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Platform(s): Nintendo DS, PlayStation 2, Wii
Genre: Rhythm
Publisher: EA


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PS2 Review - 'Boogie'

by Matt Olsen on April 8, 2008 @ 12:02 a.m. PDT

Boogie will have gamers dancing, singing and starring in their own music videos. Players can also choose and customize different characters in the game to best show off their dancing style and karaoke skills. With innovative gameplay that perfectly matches the unique Wii controls, Boogie is the ultimate videogame party package.

Genre: Rhythm/Music
Publisher: Electronic Arts
Developer: Pipeworks Software
Release Date: November 12, 2007

If there's one thing I love about rhythm games, it's the fact they make you look like a complete dork whileyou're playing them. From jumping up and down on a dance mat in Dance Dance Revolution to pounding on the bongos until your asthma catches up with you in Donkey Konga, rhythm games are sights to see. Most of these games feature techno or rock music, but very few offer oldies and disco music. I don't listen to much music, but these are songs that I'm familiar with, and now I have the chance to sing and dance with a joypad in EA's Boogie.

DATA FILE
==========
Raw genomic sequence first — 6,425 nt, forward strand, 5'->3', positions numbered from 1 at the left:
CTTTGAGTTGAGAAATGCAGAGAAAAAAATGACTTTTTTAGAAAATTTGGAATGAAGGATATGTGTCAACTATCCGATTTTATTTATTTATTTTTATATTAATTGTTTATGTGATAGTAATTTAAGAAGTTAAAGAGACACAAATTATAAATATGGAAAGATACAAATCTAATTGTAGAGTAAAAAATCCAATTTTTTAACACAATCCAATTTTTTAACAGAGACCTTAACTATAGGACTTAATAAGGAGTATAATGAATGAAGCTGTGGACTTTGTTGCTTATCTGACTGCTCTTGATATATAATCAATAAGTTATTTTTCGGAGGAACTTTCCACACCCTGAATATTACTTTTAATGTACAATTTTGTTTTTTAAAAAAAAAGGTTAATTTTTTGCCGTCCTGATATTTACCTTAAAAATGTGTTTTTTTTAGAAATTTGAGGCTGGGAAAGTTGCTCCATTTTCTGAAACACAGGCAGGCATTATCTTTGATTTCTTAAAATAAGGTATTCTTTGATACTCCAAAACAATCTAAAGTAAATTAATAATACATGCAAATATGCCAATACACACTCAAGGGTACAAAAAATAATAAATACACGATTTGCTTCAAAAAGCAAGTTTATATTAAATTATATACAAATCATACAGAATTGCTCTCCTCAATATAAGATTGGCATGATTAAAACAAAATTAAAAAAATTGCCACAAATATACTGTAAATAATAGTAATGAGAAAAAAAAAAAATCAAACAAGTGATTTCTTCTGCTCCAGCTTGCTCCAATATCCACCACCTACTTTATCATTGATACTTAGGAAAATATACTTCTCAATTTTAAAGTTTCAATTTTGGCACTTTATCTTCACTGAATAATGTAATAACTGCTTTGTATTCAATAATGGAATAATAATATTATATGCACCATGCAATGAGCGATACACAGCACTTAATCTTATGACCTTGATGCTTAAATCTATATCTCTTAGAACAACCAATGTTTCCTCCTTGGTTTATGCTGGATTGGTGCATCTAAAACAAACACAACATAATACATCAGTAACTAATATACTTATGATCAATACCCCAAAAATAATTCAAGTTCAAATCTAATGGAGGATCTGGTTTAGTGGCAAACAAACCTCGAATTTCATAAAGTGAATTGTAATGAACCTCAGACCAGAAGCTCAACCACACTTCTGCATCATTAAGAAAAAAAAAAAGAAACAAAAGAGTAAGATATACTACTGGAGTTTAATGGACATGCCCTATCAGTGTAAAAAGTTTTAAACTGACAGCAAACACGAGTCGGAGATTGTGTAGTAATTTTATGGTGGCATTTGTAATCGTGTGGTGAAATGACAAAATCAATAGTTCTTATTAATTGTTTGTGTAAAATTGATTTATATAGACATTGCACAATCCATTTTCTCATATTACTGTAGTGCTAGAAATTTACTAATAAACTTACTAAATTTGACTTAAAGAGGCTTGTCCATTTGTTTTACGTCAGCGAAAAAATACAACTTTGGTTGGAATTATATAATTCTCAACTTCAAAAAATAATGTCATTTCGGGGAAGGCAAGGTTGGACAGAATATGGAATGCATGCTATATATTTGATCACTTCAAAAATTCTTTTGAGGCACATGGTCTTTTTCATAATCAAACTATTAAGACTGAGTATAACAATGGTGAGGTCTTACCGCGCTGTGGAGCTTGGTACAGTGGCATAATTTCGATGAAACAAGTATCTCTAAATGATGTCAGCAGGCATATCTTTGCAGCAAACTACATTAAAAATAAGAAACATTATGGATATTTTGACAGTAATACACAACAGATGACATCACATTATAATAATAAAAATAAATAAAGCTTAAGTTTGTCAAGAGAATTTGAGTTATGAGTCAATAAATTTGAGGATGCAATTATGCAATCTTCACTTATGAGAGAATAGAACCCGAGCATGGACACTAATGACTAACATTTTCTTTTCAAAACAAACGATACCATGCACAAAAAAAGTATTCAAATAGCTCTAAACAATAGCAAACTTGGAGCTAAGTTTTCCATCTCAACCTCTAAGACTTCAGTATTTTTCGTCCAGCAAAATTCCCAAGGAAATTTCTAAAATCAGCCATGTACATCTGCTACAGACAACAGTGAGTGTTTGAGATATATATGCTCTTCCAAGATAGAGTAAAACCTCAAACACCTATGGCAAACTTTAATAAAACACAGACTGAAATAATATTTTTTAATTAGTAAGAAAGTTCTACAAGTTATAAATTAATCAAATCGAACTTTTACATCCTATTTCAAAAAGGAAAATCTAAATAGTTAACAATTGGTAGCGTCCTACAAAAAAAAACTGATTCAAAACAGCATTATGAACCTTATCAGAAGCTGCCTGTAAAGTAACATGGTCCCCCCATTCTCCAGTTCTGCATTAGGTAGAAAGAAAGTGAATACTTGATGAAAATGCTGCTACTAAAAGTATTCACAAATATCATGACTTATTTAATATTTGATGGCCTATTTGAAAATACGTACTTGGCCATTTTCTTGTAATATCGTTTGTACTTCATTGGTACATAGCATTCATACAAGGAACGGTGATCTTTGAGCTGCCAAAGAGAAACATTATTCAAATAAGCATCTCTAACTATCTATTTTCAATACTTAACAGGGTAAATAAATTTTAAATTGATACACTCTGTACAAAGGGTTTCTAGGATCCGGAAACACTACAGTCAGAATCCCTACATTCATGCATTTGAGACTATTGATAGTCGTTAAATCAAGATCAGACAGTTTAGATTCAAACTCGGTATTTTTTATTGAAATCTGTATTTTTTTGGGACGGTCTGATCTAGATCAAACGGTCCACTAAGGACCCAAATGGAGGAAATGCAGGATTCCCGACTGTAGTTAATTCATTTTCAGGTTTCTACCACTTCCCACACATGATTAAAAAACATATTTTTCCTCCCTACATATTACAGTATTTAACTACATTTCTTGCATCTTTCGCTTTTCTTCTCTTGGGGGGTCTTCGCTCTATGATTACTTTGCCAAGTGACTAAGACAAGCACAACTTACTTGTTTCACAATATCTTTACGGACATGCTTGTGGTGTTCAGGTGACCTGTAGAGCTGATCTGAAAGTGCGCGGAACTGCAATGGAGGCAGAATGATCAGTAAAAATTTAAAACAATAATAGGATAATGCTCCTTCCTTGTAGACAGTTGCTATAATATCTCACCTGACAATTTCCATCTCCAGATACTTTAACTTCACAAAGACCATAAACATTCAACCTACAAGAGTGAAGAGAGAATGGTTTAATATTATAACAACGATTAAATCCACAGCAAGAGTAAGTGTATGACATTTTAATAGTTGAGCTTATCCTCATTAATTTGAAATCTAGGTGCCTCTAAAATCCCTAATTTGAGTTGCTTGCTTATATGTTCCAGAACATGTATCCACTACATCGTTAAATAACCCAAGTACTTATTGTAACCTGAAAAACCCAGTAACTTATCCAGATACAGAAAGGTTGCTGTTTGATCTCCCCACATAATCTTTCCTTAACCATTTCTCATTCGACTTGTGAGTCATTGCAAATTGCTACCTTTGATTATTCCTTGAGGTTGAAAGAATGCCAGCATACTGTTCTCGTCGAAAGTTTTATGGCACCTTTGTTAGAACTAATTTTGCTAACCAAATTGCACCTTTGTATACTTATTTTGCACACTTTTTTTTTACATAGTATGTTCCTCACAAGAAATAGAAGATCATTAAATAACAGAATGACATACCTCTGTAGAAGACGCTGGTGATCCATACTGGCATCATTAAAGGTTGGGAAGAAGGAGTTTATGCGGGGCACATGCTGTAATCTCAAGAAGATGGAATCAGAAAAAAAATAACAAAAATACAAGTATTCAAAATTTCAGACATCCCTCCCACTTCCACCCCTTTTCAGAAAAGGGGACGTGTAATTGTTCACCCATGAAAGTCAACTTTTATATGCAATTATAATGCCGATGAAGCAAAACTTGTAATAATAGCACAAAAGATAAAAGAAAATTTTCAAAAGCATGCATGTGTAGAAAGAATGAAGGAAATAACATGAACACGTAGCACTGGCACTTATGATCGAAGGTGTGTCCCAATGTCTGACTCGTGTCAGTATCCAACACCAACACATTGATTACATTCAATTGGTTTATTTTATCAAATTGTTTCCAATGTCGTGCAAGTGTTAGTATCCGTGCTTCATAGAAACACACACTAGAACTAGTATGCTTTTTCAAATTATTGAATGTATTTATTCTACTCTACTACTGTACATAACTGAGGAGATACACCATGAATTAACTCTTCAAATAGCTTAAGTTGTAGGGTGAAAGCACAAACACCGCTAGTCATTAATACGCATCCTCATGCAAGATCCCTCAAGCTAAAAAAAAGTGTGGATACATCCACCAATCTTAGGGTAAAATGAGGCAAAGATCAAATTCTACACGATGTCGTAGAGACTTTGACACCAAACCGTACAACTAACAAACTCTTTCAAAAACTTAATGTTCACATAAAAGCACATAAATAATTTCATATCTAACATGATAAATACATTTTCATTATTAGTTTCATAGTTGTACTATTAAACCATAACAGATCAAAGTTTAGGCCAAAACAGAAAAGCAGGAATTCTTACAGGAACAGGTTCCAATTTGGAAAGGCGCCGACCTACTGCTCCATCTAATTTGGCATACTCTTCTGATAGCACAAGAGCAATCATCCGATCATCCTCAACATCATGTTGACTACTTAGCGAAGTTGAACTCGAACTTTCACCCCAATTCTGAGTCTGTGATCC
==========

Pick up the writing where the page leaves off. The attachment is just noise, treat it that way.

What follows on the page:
When you first start up the game, you'll be prompted to create a character based on the five main models. Here you can make simple adjustments such as clothing, color, hair style and other things. I thought the large, orange creature on the box resembled Earl from Toejam & Earl, so I used the limited options to make a character that somewhat resembled the funky alien and named him Earl. I was then taken to a tutorial session to learn how to dance and sing, which are the two primary aspects of the game.